In a democracy, as well as in all other kinds of governments in one way or another, public and nonprofit organizations can accomplish little without some degree – and often a substantial degree – of support – or at least consent -- from the public. This course will examine what “public opinion” is, how it is formed, and what executives and leaders of government and nonprofit agencies do to communicate with the public, especially in an era of great change in the mass media, and the place of “noble lies” in public discourse. It will draw on a variety of perspectives from the social sciences and journalism, as well as utilize case studies of successful (and not-so-successful) efforts at communication. Although most of this material will be based on experience in the United States, examples from other countries will be included.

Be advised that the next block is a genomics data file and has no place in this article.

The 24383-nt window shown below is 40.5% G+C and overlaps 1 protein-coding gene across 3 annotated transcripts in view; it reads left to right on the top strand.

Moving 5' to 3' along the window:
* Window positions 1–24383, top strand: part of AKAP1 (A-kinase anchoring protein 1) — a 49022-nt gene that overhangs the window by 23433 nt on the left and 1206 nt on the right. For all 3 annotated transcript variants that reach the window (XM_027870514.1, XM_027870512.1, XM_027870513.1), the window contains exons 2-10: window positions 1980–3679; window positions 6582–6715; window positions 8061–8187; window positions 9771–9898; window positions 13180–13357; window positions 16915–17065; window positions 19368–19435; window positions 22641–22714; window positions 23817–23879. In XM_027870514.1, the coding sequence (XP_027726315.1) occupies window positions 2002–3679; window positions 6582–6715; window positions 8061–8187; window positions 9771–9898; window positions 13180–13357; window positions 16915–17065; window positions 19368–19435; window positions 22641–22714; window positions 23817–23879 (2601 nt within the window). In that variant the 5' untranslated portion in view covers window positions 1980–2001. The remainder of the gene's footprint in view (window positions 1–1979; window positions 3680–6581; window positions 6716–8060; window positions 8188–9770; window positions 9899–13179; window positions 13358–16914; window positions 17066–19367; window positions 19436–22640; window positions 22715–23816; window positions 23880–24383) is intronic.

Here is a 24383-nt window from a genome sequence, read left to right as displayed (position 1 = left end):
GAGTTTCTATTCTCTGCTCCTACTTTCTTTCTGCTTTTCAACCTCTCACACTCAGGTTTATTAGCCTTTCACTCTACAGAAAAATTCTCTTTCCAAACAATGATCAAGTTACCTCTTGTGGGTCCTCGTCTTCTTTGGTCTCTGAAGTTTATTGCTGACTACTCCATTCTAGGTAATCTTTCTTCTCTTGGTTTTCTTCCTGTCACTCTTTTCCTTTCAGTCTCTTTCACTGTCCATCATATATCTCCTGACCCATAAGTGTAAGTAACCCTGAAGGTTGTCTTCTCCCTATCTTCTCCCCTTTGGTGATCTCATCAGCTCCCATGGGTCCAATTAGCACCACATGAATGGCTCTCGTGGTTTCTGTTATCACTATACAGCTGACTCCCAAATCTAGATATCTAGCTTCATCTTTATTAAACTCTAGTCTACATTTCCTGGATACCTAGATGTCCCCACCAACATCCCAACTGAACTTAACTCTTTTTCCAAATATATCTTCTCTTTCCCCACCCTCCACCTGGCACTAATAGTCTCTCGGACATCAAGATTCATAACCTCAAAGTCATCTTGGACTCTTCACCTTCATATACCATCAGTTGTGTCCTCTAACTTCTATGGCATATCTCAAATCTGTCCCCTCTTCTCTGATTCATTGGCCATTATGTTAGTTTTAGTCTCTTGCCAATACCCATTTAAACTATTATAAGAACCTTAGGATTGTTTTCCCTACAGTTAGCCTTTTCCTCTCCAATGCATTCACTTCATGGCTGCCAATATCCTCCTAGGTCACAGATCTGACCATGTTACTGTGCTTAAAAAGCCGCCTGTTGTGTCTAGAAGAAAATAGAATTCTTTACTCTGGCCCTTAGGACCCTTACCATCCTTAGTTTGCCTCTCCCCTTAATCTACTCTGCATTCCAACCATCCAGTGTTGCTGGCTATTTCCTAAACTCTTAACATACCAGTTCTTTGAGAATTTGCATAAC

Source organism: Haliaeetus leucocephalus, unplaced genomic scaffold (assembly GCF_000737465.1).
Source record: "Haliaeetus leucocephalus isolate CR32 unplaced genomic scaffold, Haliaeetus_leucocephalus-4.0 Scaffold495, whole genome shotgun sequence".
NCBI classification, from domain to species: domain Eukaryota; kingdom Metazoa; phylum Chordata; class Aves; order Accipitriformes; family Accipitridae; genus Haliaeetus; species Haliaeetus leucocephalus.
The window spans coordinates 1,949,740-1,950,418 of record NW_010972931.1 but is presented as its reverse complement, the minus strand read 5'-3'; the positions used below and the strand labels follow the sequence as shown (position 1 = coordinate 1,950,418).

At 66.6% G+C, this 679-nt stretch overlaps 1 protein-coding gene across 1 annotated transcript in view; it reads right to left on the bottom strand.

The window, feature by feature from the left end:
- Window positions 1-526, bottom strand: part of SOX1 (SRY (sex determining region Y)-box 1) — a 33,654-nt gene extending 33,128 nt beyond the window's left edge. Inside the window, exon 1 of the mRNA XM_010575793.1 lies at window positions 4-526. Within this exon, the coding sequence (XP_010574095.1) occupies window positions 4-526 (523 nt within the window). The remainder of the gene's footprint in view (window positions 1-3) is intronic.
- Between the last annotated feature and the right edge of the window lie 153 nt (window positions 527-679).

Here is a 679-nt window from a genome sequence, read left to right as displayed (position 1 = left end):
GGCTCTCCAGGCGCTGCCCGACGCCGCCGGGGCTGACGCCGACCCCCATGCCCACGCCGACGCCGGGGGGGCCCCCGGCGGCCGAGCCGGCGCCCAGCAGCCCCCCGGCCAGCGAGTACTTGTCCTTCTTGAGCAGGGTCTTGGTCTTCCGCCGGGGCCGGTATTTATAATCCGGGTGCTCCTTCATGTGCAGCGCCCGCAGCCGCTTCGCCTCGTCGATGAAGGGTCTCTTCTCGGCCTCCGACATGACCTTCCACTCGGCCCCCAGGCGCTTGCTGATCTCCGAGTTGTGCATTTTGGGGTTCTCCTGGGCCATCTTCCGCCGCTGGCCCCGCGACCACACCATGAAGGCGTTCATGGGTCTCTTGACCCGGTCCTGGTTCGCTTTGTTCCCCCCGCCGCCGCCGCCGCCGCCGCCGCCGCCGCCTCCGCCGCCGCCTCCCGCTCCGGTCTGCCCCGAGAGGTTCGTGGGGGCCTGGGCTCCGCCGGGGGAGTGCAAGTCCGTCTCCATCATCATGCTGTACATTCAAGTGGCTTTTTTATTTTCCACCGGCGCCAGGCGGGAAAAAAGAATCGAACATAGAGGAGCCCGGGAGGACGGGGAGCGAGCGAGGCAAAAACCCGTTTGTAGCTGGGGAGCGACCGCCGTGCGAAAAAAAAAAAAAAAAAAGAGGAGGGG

A new report applies a theory of time and value in philanthropy to three real cases, to see how a foundation could decide whether to operate with a limited life, based on the amount and kind of value it hopes to create.